You can diagnose where your child begins to have difficulty with reading and you can help your child overcome these difficulties. Last week I talked about these first three steps:
1. Does your child know the consonant sounds?
2. Does your child know the vowel sounds?
3. Does your child read by decoding words or sight read?
If your child knows the consonant sounds and the vowel sounds well, and can read short CVC (consonant-vowel-consonant) words easily, then you can go on to the next step. This week we will talk about the next step you can take to further diagnose your child’s reading difficulty.
4. Can your student read short vowel words that contain blends? If your child can read all of the word lists in the previous blog post easily and accurately, ask him/her to try reading these words:
This will tell you if your child has difficulty reading short vowel words that begin with blends. If he/she cannot read these words quickly, easily, and accurately without help you will need to teach blends.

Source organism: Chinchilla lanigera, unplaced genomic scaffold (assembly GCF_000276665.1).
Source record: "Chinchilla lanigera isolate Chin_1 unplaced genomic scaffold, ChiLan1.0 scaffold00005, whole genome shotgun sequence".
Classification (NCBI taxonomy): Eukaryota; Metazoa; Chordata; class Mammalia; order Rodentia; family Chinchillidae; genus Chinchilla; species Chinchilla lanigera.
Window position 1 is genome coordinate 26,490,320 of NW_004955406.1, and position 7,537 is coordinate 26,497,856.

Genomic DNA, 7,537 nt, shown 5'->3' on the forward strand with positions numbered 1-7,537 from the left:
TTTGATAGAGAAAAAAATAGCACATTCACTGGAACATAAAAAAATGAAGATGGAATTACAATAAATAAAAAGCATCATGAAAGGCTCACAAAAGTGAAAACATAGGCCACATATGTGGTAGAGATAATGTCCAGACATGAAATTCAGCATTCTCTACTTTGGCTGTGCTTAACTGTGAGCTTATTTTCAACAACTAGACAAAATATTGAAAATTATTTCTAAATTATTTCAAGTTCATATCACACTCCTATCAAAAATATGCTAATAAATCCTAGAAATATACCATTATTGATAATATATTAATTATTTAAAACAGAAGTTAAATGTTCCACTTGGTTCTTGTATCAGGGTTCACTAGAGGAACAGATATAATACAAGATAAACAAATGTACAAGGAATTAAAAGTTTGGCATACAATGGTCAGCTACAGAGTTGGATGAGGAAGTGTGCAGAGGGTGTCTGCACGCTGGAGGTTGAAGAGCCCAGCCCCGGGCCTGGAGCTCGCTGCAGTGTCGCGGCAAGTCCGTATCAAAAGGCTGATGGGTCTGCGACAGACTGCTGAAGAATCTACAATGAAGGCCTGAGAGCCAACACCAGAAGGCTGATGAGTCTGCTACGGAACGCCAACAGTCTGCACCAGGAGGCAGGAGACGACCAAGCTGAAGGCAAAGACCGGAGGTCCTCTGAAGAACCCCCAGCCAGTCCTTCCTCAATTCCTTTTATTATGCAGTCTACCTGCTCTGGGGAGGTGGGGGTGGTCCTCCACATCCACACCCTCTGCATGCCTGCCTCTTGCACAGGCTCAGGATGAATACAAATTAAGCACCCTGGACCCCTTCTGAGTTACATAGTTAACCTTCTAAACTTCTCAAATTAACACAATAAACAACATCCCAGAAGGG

Do not teach blends to your student until he/she is skilled in the three steps of decoding words that were discussed last week.
Below, you will find a list of initial consonant blends, from the reading program, Sound Bytes Reading – Teach Anyone to Read. Help your student learn to sound out the blends in isolation, and then practice sounding out the short vowel words that begin with blends. Next week, I’ll discuss Step 5, reading words with long vowel sounds.